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Le Havre

Le Havre. Aki Kaurismäki. 2011.

Getting financing for movies these days is more complimacated. Just look at this:

I think that’s ten institutions doing the financing? And we’re not talking big budgets, either:

4M Euros.

[the end]

This is a wonderful movie. The actors are amazeballs, and the limited teal/green palette makes everything cohere. And it’s all very moving.

Kaurismäki nails it once again.

Watching this box set has been a journey.

I got it because I was thinking YAY THOSE 80S MOVIES WERE SO MUCH FUN, and then it turned out that I hadn’t really watched that many of them before, and… they… weren’t that much fun? Crime and Punishment, Calamari Union, Hamlet Goes Business… they’re all good, but they’re not brilliant. Kinda sophomoric?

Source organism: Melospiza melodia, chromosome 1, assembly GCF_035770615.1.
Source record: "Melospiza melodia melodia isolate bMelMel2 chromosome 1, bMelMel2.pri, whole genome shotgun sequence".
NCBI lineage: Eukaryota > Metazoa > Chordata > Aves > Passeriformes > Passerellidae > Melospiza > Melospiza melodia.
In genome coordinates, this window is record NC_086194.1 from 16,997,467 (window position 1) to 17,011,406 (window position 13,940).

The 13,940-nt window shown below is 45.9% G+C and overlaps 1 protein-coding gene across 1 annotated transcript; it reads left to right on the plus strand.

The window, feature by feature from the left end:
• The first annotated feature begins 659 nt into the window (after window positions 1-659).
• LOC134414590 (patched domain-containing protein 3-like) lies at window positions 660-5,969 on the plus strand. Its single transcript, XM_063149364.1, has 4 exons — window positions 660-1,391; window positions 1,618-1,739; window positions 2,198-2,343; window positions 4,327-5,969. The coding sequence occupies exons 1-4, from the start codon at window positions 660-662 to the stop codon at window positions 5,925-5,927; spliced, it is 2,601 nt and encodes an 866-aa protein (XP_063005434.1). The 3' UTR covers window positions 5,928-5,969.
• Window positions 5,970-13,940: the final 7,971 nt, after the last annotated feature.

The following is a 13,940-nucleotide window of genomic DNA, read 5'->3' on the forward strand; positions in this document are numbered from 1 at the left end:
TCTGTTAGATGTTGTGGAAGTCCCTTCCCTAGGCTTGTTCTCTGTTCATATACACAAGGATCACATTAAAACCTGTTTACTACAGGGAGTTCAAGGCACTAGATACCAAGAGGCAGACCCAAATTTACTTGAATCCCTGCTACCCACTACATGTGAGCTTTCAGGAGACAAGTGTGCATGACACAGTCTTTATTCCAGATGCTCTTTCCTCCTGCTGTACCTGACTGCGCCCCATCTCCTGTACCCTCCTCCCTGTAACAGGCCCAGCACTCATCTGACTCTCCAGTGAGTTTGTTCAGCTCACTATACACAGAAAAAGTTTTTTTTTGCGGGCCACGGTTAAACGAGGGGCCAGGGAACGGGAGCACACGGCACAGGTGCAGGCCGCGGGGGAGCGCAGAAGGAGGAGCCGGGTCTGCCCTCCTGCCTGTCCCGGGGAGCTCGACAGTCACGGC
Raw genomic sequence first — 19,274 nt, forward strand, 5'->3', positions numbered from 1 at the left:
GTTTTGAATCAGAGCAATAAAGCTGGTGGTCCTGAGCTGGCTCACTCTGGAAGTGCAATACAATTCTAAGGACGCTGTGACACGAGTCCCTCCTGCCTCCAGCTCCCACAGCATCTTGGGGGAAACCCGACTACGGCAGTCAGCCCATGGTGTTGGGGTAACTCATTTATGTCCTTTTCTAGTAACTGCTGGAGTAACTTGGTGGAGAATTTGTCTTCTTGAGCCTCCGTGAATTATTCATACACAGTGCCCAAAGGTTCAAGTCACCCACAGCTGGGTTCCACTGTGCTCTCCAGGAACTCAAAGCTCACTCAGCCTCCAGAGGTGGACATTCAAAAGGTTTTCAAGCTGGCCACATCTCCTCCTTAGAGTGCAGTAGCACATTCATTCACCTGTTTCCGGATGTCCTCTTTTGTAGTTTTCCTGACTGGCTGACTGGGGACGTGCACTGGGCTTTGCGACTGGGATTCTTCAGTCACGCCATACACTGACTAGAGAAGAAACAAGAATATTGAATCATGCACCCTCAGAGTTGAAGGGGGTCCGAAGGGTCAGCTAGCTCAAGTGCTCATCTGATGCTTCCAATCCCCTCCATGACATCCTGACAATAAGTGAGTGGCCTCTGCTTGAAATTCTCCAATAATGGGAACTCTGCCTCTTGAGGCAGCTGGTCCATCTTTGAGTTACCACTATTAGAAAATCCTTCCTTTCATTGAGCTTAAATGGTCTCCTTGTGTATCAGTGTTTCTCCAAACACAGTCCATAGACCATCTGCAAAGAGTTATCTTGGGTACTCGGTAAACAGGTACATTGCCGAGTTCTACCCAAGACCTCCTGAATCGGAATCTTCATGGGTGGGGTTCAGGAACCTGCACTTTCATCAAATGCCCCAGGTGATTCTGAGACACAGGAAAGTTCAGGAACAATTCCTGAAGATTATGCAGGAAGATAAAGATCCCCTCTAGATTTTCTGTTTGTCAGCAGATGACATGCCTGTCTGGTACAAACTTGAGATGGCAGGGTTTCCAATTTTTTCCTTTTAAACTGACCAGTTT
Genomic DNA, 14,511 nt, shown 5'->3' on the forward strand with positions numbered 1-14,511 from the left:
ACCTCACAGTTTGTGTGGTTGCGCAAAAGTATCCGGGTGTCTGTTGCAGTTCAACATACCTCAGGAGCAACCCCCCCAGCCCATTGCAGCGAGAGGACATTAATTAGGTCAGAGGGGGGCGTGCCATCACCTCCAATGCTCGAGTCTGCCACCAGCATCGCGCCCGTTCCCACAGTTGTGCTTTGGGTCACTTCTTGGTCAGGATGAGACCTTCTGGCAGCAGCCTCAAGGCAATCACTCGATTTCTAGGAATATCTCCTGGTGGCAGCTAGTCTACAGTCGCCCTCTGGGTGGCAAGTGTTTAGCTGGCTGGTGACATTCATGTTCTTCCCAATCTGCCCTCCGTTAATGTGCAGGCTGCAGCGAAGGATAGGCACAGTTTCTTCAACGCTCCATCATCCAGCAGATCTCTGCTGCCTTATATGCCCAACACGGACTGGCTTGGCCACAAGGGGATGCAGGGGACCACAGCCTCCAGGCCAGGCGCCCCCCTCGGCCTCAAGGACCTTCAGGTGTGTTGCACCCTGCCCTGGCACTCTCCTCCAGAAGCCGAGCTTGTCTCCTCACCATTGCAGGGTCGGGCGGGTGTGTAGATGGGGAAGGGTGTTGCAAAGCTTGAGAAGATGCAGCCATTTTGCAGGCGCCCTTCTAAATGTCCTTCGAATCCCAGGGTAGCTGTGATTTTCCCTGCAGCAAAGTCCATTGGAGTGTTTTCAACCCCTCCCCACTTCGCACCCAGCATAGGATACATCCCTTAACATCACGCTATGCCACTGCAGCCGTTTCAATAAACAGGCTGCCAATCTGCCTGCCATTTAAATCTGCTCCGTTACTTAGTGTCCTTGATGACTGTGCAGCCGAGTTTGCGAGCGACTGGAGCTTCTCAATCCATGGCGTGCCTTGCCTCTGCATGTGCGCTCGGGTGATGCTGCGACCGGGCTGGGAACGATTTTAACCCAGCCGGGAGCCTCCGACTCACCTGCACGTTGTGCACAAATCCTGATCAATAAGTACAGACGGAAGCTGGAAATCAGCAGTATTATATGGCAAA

So that was a huge let-down and I was thinking that Kaurismäki was just kinda meh (except for his key movies like The Matchstick Girl Factory Girl Match)…

And then the fantastic movies started! Drifting Clouds! Amazing! The Man Without a Past! Wonderful! Le Havre! Sublime! The Other Side of Hope! Yay!

So it’s opposite land totally. I was expecting early brilliant movies and later boring movies, but the early movies were goofy friendly exercises in movie making, and the later movies are fantastic.

(With some exceptions.)

So I’m really happy I got this box set now.

(And it’s a really good set, with great-looking 2K transfers, a bunch of shorts (but otherwise not a lot of extras), and a nice booklet:

Good stuff, as usual, from Curzon/Artificial Eye.

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